IT often baffles outsiders to understand the deep-rooted objection entertained by the great majority of the Highland people to the use of hymns in public worship, while much talent and genius have been exercised in the production of spiritual songs by some of their most accredited religious teachers. The explanation lies in the distinction the average Highlander observes between the form proper of the services of the sanctuary and that of the religious exercises of every-day life, and not in an aversion to hymns. The Gaelic hymnists, who generally were the respected and accepted exponents of divine truth, were in sympathy with this distinction, and did not design their hymns for use in churches, nor was such necessary in order to give them an effective and permanent place in the hearts of the people. The Highlander is essentially possessed of a musical and poetic, as well as of a religious temperament, and he naturally cherishes a deep atttachment to his native melodies and songs, whether secular or sacred. It may be true that one or two thin volumes of either kind of song, and the Gaelic Bible, form the sole library in many of the Island and Highland cottages; but then these books are better known and valued all the more that they are few in number, a fact not without its advantages. In compiling the “Sacred Songs of the Gael,” Mr. MacBean has met this condition of things with a stimulus for the wider use of already well-known hymns, and has preserved melodies, all of considerable, and some of them of great, merit. The book, which is uniform with the “Songs of the Gael” and the “Celtic Lyre" series, is the first part of a selection from the works of the Rev. Peter Grant, Dugald Buchanan, the Rev. Dr. Macgregor, John Maclean, and Rob Donn. The verses are selected with care, and strung together so as to preserve a natural sequence and completeness in small compass; while the translations into English bring out the wonted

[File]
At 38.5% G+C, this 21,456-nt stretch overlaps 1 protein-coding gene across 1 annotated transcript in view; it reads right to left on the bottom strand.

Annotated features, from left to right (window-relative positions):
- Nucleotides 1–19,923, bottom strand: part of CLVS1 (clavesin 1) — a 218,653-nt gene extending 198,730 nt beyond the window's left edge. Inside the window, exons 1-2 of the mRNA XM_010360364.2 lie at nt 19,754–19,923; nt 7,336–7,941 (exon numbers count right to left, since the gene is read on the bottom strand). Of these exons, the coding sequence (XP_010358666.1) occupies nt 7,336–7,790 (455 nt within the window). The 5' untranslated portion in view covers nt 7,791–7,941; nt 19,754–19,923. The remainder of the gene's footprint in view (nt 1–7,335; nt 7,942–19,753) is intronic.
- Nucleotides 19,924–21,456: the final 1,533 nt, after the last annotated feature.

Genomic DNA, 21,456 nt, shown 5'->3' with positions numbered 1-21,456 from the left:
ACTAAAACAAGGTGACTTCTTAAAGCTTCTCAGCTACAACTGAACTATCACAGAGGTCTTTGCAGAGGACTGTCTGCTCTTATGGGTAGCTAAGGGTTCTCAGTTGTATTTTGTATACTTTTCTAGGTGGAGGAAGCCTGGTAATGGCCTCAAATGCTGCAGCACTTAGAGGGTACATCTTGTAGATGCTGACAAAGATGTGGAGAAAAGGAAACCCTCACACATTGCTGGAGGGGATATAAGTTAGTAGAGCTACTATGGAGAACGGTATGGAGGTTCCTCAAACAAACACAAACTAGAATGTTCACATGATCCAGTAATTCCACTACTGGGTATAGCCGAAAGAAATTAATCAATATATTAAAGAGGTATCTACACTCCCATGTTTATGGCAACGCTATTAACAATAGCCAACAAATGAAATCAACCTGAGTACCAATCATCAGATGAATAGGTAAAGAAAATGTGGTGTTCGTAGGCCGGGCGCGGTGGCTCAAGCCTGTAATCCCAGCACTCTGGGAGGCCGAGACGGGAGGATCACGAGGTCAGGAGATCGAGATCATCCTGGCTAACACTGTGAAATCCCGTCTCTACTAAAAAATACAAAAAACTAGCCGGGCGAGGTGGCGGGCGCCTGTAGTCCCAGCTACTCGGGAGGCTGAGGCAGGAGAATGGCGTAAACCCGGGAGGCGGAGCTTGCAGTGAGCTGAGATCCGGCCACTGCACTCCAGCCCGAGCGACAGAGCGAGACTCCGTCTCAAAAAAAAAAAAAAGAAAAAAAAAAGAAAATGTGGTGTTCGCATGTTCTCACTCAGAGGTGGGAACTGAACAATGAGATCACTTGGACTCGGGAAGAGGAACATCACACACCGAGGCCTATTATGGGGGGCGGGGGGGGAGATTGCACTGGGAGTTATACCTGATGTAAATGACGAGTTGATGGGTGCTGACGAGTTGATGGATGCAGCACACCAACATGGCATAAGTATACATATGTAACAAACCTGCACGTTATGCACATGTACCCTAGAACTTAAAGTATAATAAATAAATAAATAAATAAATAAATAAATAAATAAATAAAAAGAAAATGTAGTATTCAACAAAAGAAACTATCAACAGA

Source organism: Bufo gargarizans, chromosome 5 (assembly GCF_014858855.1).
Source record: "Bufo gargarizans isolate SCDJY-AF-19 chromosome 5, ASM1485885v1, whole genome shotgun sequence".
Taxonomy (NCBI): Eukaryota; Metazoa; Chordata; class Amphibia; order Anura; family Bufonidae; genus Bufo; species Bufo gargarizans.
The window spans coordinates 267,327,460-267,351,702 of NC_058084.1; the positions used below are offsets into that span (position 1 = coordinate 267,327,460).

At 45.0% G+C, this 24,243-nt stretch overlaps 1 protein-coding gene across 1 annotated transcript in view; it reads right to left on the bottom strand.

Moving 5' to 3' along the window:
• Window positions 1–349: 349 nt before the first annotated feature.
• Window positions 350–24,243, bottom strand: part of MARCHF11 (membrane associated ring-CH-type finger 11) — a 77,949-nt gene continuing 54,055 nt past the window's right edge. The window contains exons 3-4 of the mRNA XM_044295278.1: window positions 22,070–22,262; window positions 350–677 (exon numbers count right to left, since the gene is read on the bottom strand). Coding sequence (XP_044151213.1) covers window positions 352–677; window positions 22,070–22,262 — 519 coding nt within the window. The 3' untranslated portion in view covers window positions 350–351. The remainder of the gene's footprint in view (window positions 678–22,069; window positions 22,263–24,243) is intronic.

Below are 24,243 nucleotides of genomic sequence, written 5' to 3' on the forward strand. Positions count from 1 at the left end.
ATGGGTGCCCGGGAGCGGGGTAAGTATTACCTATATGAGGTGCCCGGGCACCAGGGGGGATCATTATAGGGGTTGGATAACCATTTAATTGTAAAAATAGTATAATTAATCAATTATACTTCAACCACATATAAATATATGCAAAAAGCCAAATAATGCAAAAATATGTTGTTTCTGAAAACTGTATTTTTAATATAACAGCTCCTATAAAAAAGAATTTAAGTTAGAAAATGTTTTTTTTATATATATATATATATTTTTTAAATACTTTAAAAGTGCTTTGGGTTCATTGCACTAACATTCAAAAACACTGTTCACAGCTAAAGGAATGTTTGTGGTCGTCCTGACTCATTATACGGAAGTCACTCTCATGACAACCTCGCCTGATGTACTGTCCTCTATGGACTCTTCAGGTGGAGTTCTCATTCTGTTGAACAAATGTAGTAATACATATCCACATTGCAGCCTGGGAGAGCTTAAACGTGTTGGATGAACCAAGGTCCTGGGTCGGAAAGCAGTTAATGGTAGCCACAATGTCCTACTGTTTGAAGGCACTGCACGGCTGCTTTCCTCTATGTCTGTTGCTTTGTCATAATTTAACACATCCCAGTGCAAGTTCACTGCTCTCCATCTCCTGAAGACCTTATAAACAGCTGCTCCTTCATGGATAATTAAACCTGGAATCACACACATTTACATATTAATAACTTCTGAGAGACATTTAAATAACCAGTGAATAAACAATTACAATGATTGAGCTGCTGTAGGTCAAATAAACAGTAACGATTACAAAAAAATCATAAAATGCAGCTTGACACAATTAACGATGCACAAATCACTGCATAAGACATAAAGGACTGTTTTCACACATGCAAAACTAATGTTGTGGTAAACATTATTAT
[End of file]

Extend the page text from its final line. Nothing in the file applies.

graces of Mr. MacBean's pen. Translations are generally of secondary importance, but to be readable they require aptitude and ability, and few who remember Mr. MacBean's translation of Dugald Buchanan's poems, will dispute his claim to both. The tunes, as a rule, are those to which the hymns were composed, or with which they have been long associated, and they are genuinely Highland. Where a selection had to be made, the choice, a very difficult matter, is good. The whole represents many phases of character and feeling. To a few, simple harmonies have been arranged by Mr. H. W. Murray, of the Andersonian College, Glasgow. The eye does not readily fall on errors in spelling, or on evidences of anything but the most careful editing. In a note the compiler says, "This is, so far as known, the first collection of Highland sacred melodies published, but the vein of such music has been found so rich and interesting, that if this publication is well received, a second part will shortly be added." Both on account of its being the first of its kind, and because of its merits otherwise, we extend to it more than a passing welcome, and hope the fulfilment of the condition laid down in the above note will encourage the speedy issue of a second part. The mutual dependence of words and music on each other has been so often illustrated that it is obvious, if our hymns are to be long preserved as a living, working power, they must be placed before the public, accompanied by music as in this book, and we have no doubt the labour so well expended here will receive appreciative recognition. The printer has left little to be desired, and though much pressure has been put on his space, the work is neatly and tastefully executed,